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Re: EFI in Debian

On Tue, 10 Jul 2012, "Thomas Preud'homme" <robotux@celest.fr> wrote:
> When the flaws was exploited, then the attacker had sufficient access to
> change e.g. EFI and could thus have done whatever nasty things he wanted
> on the system. And as long as the system is not rebooted, nothing can
> prevent it to do so.


I've written a blog post about some of the issues related to secure boot at 
the above URL.  Some of the problems include the fact that workstations have a 
lot of uptime nowadays (so a machine that has a trojan in RAM is likely to 
stay that way for a while) and that an attack which is performed once can be 
performed on every boot.


Also in that post I address the apparently common misconception that "secure 
boot" makes it impossible for a remote "root" user to damage the system.  As 
an aside I have a Wheezy based SE Linux Play Machine online right now, it 
demonstrates "root" as an account that can't damage the system - but that 
"root" account also can't be used for system administration...

> From this, I came to the conclusion that secure boot only provides
> additional security when the administrator discover the flaws, either via
> a
> CVE/DSA/whatever announce, or because he realized the system is having a
> strange behavior (ex: something suspicious in the logs). Then, he will try
> to patch the flaw by upgrading its kernel and want to be sure at reboot
> that the malware didn't manage to infect the patched kernel in the mean
> time. In other words, the administrator want to be sure at reboot that the
> problem is solved (at least for this flaw, there could be other flaws of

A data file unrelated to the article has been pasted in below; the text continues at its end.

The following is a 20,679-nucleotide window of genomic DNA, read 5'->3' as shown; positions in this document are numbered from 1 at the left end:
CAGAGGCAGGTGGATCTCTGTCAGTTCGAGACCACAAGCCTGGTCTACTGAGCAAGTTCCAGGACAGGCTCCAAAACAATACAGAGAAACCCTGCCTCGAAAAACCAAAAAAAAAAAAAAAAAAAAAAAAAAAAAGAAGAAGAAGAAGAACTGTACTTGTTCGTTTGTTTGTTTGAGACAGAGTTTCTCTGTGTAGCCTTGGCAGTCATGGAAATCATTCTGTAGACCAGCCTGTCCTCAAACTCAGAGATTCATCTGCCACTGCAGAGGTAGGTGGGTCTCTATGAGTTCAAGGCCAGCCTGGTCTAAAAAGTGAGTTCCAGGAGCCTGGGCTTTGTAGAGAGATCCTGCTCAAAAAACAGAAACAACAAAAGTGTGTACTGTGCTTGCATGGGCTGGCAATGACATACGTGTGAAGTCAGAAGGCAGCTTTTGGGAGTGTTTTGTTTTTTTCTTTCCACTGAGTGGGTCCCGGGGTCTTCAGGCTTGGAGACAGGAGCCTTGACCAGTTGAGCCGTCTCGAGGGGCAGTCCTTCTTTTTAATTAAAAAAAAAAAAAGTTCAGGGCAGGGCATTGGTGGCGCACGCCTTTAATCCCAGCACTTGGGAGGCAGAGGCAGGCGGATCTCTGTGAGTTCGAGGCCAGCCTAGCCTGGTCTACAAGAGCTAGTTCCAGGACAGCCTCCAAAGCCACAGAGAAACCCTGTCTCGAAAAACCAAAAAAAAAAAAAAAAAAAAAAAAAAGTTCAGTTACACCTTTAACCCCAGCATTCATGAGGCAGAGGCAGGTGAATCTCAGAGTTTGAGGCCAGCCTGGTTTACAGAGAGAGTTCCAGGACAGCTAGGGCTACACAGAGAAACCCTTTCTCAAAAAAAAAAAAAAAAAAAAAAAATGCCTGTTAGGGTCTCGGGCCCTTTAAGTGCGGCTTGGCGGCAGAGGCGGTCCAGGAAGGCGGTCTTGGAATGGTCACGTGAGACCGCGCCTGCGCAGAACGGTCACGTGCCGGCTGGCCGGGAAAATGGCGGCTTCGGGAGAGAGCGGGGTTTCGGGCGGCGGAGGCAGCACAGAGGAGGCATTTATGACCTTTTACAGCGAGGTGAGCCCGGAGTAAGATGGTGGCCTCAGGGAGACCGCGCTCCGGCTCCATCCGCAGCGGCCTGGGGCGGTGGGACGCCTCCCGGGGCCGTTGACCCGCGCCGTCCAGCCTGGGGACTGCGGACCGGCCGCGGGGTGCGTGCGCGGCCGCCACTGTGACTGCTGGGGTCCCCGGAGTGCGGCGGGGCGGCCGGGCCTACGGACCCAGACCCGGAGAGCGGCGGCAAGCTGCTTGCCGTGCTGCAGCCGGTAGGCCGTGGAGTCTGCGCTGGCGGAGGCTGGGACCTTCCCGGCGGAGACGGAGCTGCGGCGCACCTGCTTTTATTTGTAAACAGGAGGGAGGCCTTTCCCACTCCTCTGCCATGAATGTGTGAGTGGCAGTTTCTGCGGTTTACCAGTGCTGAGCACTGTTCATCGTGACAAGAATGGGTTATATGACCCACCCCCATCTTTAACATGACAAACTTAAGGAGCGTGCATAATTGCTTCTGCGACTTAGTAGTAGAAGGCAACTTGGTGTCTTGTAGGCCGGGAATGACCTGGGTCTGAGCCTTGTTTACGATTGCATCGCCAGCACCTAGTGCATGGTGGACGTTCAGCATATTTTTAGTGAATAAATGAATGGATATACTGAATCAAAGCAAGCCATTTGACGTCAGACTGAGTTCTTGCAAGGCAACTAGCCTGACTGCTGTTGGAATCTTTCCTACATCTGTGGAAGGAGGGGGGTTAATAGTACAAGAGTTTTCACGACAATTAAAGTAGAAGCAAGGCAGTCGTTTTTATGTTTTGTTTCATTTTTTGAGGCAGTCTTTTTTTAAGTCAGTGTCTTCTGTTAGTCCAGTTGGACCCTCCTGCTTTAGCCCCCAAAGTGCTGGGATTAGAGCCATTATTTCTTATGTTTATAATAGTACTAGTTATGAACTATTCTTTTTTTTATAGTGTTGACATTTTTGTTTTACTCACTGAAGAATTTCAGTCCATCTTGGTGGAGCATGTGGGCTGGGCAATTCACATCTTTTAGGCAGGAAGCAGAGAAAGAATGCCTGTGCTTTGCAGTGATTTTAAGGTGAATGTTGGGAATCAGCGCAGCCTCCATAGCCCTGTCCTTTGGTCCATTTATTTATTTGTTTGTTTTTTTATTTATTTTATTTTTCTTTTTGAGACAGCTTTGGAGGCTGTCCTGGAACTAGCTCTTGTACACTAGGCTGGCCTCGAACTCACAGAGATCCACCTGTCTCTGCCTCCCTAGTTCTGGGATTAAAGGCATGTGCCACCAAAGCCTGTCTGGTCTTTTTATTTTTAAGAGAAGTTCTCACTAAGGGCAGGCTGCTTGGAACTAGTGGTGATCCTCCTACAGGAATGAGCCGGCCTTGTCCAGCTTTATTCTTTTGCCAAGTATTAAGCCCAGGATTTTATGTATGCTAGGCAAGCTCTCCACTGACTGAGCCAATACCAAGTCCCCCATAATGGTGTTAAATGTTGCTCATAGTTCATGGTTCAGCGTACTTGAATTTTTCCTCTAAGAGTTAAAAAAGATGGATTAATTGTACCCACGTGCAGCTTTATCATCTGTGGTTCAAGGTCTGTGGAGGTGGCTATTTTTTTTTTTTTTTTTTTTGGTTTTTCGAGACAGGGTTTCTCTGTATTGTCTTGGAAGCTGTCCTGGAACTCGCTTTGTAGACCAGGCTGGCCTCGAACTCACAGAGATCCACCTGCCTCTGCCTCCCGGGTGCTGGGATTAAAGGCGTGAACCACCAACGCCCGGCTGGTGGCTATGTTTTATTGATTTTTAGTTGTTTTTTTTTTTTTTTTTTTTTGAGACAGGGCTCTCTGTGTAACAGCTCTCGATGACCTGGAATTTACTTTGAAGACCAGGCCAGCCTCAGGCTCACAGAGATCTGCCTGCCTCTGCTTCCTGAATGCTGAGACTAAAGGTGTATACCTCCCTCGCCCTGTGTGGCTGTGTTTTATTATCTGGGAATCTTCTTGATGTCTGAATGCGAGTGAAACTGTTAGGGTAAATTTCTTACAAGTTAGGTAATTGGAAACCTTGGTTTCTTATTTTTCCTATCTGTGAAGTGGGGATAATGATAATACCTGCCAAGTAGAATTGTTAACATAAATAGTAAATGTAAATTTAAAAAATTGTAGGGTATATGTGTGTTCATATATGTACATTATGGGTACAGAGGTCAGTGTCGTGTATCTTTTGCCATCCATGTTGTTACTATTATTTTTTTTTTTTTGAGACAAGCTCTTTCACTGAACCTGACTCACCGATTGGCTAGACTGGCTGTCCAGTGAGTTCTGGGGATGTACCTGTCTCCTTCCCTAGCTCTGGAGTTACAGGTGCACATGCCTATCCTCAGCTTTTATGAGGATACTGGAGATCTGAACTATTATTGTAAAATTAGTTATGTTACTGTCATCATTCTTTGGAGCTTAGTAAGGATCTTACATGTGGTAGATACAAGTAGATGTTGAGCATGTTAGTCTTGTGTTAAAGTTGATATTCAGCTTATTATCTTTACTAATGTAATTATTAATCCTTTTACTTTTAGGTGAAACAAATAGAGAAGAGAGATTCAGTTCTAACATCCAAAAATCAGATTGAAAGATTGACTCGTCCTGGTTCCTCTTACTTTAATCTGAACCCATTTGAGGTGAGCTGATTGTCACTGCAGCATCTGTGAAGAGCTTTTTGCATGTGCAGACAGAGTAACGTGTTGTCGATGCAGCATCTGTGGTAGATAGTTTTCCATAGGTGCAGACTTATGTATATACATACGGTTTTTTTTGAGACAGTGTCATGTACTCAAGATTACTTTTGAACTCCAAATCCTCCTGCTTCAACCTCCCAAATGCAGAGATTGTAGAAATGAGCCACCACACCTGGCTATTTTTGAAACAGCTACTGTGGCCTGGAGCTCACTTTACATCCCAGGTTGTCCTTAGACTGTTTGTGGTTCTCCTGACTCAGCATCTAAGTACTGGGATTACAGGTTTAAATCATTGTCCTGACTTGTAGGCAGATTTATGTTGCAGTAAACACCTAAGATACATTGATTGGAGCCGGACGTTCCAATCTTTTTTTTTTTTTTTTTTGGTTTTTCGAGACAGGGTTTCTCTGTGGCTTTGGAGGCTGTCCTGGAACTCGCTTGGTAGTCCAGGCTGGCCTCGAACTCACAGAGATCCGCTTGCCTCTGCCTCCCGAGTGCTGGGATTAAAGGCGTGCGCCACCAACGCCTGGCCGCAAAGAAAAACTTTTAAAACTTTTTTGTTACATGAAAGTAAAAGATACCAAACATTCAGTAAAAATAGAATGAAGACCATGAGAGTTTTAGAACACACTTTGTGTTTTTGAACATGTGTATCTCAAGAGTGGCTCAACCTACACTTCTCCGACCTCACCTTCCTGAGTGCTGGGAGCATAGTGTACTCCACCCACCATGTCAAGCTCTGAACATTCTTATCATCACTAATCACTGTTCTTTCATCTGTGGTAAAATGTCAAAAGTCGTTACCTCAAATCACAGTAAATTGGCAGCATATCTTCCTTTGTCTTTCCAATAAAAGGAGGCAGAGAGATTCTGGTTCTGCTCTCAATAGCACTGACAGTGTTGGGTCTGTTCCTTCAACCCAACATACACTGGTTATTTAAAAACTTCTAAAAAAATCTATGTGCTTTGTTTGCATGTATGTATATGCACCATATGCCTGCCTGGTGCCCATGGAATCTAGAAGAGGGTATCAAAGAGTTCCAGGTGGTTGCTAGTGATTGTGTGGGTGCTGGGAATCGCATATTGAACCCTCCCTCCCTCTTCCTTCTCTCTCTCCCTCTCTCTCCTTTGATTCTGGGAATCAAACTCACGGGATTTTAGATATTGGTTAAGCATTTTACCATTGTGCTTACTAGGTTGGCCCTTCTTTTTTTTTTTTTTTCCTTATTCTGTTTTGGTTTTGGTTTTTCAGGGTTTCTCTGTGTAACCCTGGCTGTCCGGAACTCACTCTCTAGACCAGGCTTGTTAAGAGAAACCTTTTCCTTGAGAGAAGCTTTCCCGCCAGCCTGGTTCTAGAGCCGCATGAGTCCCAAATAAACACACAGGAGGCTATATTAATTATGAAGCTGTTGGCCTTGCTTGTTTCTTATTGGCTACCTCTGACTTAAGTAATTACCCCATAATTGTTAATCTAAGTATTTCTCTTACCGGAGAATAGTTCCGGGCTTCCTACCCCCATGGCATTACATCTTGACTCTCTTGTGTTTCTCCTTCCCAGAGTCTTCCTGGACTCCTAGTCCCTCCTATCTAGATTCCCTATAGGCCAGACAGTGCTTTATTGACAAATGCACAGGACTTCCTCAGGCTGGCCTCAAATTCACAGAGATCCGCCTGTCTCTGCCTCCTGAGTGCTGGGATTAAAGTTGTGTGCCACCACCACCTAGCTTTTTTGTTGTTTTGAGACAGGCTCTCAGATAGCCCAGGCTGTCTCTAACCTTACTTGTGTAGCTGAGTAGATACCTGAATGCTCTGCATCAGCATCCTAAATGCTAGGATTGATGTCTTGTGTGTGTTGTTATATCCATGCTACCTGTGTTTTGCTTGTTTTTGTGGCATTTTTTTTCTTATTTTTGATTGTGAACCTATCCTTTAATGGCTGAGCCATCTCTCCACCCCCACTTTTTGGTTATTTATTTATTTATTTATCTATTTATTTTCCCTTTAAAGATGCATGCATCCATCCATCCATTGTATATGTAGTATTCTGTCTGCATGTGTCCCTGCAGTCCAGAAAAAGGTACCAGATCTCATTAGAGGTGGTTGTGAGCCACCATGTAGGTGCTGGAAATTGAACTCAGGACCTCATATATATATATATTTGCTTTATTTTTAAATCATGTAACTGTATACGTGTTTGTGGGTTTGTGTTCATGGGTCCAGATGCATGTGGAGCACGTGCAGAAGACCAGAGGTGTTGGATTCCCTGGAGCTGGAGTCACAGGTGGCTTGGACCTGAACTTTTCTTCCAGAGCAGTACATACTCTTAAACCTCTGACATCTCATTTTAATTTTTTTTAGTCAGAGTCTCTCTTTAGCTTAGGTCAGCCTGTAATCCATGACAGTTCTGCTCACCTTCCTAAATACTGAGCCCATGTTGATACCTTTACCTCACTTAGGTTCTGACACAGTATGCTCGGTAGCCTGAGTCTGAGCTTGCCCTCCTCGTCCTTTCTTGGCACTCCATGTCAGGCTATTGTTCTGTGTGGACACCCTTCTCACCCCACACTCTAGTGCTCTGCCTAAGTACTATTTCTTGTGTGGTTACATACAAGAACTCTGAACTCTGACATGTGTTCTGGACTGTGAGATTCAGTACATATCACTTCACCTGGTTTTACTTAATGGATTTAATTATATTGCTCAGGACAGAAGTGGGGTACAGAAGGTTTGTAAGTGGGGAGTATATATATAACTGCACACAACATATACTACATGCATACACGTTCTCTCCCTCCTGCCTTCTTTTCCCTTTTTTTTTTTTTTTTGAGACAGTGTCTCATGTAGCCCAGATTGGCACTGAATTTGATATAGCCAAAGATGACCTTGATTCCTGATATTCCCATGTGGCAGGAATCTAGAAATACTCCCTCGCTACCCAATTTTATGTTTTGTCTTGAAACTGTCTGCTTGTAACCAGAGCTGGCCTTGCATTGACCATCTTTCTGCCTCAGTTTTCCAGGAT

> course but they need to be found).

The problem with that is the wide variety of ways that the system is 
configured.  We would need some way to verify, inspect, or revert every change 
to a security sensitive config file to restore a compromised system.  Signing 
every config file isn't viable as you can't sign it locally (and taking every 
changed config file from a disconnected system is a PITA).  Inspection isn't 
good as even competent sysadmins will have a hard time recognising every 
potential mistake in a config file.

Reverting changes (IE wiping /etc on upgrade) is unpleasant, but maybe we 
could have a patch management system to treat all changes to /etc as patches.  
This might be viable.

> At last, there is the question of what to sign. If we want secure boot to
> be really useful then we should sign all the way from the bootloader to
> the kernel modules.

No.  The easiest way of doing that properly would be to have a filesystem that 
includes signing and not allow high integrity processes (either processes with 
a high integrity label according to Biba or a system domain in SE Linux) to 
read files that weren't signed.

The harder way of doing that would be to have the system dynamic loader, every 
interpreter (the shell, Perl, etc), and every important process that reads a 
config file (IE most daemons) check signatures on all files.

There's really not much benefit in having a signed kernel and modules if you 
can have a trojan loaded from /root/.bashrc !

My Main Blog         http://etbe.coker.com.au/
My Documents Blog    http://doc.coker.com.au/

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